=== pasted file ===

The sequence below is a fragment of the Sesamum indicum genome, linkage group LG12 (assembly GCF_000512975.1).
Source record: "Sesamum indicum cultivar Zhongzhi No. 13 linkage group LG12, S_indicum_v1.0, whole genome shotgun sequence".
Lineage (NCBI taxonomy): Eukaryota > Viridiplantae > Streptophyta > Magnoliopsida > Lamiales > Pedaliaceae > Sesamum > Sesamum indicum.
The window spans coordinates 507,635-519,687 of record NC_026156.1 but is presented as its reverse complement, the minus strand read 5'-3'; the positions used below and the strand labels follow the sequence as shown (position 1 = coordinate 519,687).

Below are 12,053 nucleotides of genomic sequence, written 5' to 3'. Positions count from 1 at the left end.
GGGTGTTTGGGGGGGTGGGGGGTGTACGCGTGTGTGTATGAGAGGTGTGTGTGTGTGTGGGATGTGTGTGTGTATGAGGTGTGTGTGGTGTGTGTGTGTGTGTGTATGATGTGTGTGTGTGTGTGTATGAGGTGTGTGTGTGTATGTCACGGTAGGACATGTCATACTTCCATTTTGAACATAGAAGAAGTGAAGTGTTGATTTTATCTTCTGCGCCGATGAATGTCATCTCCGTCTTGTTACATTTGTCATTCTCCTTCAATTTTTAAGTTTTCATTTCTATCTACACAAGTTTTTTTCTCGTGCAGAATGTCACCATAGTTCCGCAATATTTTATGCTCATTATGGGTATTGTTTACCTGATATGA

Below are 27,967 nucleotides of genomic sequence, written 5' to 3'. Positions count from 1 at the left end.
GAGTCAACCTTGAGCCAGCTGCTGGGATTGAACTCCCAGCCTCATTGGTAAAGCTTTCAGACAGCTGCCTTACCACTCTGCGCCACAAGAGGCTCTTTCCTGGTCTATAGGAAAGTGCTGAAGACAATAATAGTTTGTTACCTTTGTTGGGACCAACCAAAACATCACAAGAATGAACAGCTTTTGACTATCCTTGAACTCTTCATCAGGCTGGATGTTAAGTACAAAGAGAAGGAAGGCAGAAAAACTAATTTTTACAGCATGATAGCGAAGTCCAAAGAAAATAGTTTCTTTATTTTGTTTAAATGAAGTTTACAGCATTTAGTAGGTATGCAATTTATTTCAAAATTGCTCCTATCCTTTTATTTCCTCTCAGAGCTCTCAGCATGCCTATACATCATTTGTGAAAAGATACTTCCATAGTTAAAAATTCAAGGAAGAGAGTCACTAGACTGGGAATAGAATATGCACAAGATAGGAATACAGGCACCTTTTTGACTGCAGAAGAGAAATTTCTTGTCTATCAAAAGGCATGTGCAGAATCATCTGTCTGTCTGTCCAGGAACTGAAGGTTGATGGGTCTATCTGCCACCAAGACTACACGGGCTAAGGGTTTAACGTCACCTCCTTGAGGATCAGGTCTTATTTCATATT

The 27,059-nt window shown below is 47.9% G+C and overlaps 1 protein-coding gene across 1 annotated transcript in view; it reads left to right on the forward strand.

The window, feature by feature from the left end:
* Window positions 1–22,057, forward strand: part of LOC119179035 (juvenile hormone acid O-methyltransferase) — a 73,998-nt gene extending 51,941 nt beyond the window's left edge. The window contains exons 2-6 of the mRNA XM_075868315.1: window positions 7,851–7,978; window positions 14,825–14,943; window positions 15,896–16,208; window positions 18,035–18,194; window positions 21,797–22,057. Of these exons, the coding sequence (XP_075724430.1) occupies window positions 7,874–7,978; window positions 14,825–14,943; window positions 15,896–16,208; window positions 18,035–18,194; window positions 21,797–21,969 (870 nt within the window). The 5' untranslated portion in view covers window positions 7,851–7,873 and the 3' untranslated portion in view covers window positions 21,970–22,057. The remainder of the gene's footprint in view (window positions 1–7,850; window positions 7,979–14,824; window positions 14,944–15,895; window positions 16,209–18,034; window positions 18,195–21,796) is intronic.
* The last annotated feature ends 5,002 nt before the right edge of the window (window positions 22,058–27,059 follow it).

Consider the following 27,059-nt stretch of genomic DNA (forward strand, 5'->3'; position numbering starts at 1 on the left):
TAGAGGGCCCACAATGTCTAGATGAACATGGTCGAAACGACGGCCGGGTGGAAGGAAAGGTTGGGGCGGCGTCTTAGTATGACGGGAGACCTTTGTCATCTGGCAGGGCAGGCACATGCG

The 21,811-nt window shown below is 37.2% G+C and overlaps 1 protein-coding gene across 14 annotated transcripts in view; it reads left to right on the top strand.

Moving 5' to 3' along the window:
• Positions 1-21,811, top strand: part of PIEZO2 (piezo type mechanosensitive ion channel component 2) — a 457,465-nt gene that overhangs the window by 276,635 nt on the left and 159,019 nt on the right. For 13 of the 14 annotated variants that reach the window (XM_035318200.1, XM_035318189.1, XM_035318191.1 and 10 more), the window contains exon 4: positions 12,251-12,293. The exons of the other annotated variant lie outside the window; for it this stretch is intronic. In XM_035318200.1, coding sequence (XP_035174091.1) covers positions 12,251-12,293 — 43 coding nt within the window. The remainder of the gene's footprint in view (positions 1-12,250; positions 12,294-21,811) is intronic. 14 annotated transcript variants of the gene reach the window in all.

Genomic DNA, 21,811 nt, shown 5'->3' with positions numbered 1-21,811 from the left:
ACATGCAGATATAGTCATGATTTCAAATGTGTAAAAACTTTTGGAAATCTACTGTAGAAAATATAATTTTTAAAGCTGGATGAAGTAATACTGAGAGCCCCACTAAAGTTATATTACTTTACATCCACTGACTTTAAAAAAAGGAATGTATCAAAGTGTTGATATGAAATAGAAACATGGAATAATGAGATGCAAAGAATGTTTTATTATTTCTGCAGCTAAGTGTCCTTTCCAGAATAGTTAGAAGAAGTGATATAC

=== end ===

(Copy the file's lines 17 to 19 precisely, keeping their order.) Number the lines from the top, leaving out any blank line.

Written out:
• Positions 1-21,811, top strand: part of PIEZO2 (piezo type mechanosensitive ion channel component 2) — a 457,465-nt gene that overhangs the window by 276,635 nt on the left and 159,019 nt on the right. For 13 of the 14 annotated variants that reach the window (XM_035318200.1, XM_035318189.1, XM_035318191.1 and 10 more), the window contains exon 4: positions 12,251-12,293. The exons of the other annotated variant lie outside the window; for it this stretch is intronic. In XM_035318200.1, coding sequence (XP_035174091.1) covers positions 12,251-12,293 — 43 coding nt within the window. The remainder of the gene's footprint in view (positions 1-12,250; positions 12,294-21,811) is intronic. 14 annotated transcript variants of the gene reach the window in all.

Genomic DNA, 21,811 nt, shown 5'->3' with positions numbered 1-21,811 from the left:
ACATGCAGATATAGTCATGATTTCAAATGTGTAAAAACTTTTGGAAATCTACTGTAGAAAATATAATTTTTAAAGCTGGATGAAGTAATACTGAGAGCCCCACTAAAGTTATATTACTTTACATCCACTGACTTTAAAAAAAGGAATGTATCAAAGTGTTGATATGAAATAGAAACATGGAATAATGAGATGCAAAGAATGTTTTATTATTTCTGCAGCTAAGTGTCCTTTCCAGAATAGTTAGAAGAAGTGATATAC